For safety and reliability, it’s important to choose the proper grade and the correct installation to ensure you’re safe in your machine.
The main grades of steel bolts and screws in both imperial and metric are shown in Table 1 (see below).
BUCKET OF BOLTS
Mild-steel bolts (also called Grade 2 or metric 5.8) have a proof strength of about 385MPa. Proof strength is the stress that the fastener will withstand without any permanent set (irreversible damage). Grade 5 bolts have a proof strength of 600MPa, and Grade 8 has 840MPa. So the better the grade of the bolt, the more load it will withstand while still remaining elastic. When the load is released, a high-grade bolt returns to its original length and remains elastic, whereas a lower-grade one may go plastic and be permanently extended.
Most engineers use a factor of 60 per cent for the strength of a bolt in shear, so this is a useful rule for you to use in selecting the right size and grade for shear applications. I think it’s fair to say that most modified vehicles are overdesigned in terms of fastener sizes, and in most cases it errs on the side of safety, but in some it can make things look truck-like. Smaller fasteners can make a vehicle look sharper, but, as one of my lecturers once said, if tractors were built on the limit of engineering no farmer would buy one because it would look too weak. In modern cars, however, we are now seeing the use of much smaller fasteners – so you decide! Many modifiers use socket-head fasteners, and these are all Grade 8 quality.
After selecting the right size of fastener, the selection of the grade should be based on the balance between tensile strength, ductility and toughness. Tensile strength is the ultimate strength of the material used in the fastener. Ductility is the amount the fastener will stretch before it fails. Toughness is about fatigue resistance and the ability to withstand cyclic stresses.
So understanding these facts about physical metallurgy, it becomes easier to select the correct grade of bolt.
For a seatbelt bolt, we want a ductile fastener that stretches a lot before failure, by which time the stress of a collision is over and the passenger is saved. For that reason, seatbelt fasteners are a mild grade and should not be replaced with high-tensile bolts, which reach their peak stress and fail suddenly. Similarly, Grade 2 or ungraded fasteners can also be used for mudguards, running boards, firewall fixings and other non-critical applications where stresses are low.
I think that Grade 5 (metric 8.8) fasteners are suitable for almost anything else on a modified vehicle. They have the tensile strength without the brittleness of a Grade 8 bolt. In suspensions they will resist the cyclic loads, and in other applications they will give shear and clamping strength without coming loose from ductility or overtightening.
For critical engine situations such as cylinder-head bolts and differential gearsets, the Grade 8 bolt is the way to go, where proper torqueing preloads the clamped joint with minimal bolt stretch.
Nuts are generally made from low-carbon or mild steel, similar to a Grade 2 bolt. This may sound strange, but the length and thread design of nuts are determined so that bolts can achieve full strength under load. It means that if you over-torque a fastener you often strip the nut first, leaving the bolt intact.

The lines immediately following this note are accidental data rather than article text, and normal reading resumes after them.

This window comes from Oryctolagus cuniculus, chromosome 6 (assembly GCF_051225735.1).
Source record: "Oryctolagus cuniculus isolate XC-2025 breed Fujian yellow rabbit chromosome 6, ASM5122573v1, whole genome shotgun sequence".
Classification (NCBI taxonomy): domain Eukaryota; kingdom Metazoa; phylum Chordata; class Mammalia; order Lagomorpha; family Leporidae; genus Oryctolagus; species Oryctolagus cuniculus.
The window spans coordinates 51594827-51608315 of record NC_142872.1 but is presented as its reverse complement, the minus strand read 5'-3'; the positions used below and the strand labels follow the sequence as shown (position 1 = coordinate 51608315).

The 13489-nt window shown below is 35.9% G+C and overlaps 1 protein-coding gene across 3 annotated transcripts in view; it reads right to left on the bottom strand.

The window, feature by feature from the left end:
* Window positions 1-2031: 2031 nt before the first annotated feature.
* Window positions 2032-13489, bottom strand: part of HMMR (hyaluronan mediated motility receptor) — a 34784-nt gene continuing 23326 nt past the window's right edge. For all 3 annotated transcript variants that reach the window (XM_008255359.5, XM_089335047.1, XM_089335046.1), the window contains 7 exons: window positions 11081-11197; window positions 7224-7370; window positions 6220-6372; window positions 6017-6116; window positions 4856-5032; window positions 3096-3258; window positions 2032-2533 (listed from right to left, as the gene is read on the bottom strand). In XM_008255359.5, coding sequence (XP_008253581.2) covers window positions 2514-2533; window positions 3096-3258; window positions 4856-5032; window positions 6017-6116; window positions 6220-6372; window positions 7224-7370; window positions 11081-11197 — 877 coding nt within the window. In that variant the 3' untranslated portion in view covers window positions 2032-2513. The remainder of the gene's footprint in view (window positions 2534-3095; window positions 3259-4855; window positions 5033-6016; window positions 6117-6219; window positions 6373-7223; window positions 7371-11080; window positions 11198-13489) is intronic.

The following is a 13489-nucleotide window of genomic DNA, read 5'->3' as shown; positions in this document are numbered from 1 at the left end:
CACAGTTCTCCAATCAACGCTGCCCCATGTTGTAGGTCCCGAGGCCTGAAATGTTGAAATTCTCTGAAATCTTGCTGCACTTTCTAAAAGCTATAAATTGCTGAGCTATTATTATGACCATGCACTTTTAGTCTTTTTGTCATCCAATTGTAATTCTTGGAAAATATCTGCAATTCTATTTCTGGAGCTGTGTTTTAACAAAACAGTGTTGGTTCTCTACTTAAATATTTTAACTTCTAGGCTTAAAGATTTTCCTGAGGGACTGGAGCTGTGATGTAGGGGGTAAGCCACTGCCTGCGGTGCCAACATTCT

When you torque a fastener to a specification, you are applying a preload that resists a load in the opposite direction, and also stresses the fastener to a point where additional load will not stretch the fastener and cause it to loosen.
Proper torqueing of all fasteners on a vehicle is important, but in less critical areas it is achieved using experience and conventional spanners. A spanner is designed for a specific fastener size; the bigger the fastener, the longer the spanner, in order to provide correct torque from the strength of a ‘standard’ person. You’ll all remember that the apprentice always breaks the quarter-inch screws until he or she learns that they must ease up on the smaller ones.
Nyloc nuts are very common on street-car projects and have pretty much replaced the old-faithful spring washer. They perform particularly well in applications where vibration or rotation is a factor, or where access is difficult for maintenance inspection. Ensure that there is at least one thread protruding through the nut for proper engagement. Do not use nylocs where heat will melt the nylon retaining material, and don’t overuse them once they have been undone more than twice.
- Locate fasteners so that if the nut does come undone, the bolt or screw remains in place and can still do part of its job of location. Therefore, put the heads up or facing forward.
- Use correctly sized washers to suit the fastener shank. Clearance of 0.5 to 1mm is normal. Oversized washers can cause problems with location of clamped components.
- Make sure that you fit spacer tubes or bosses inside hollow items that are being clamped by a fastener, to avoid distortion of the hollow member during torqueing or under operational stress resulting in a loose fastener.
- Think about the thickness of material that fasteners bear up against in a bracket or item you are designing, so that the bolt does not overstress the parent material causing a slot that introduces poor performance and looseness to that joint.
- Similarly, ensure that holes you drill are not oversized for the fastener being used, or looseness, rattling and slotting will result. For fasteners under 6mm, a rule of thumb is 0.5mm clearance, and for 6-16mm, use 1mm as the clearance hole size. I can’t think of any fasteners bigger than 16mm needed on a street car.
- Stainless fasteners are great for their appearance on body components, but make sure that you order high-strength bolts from a good supplier for suspension, engine manifolds and higher-load applications.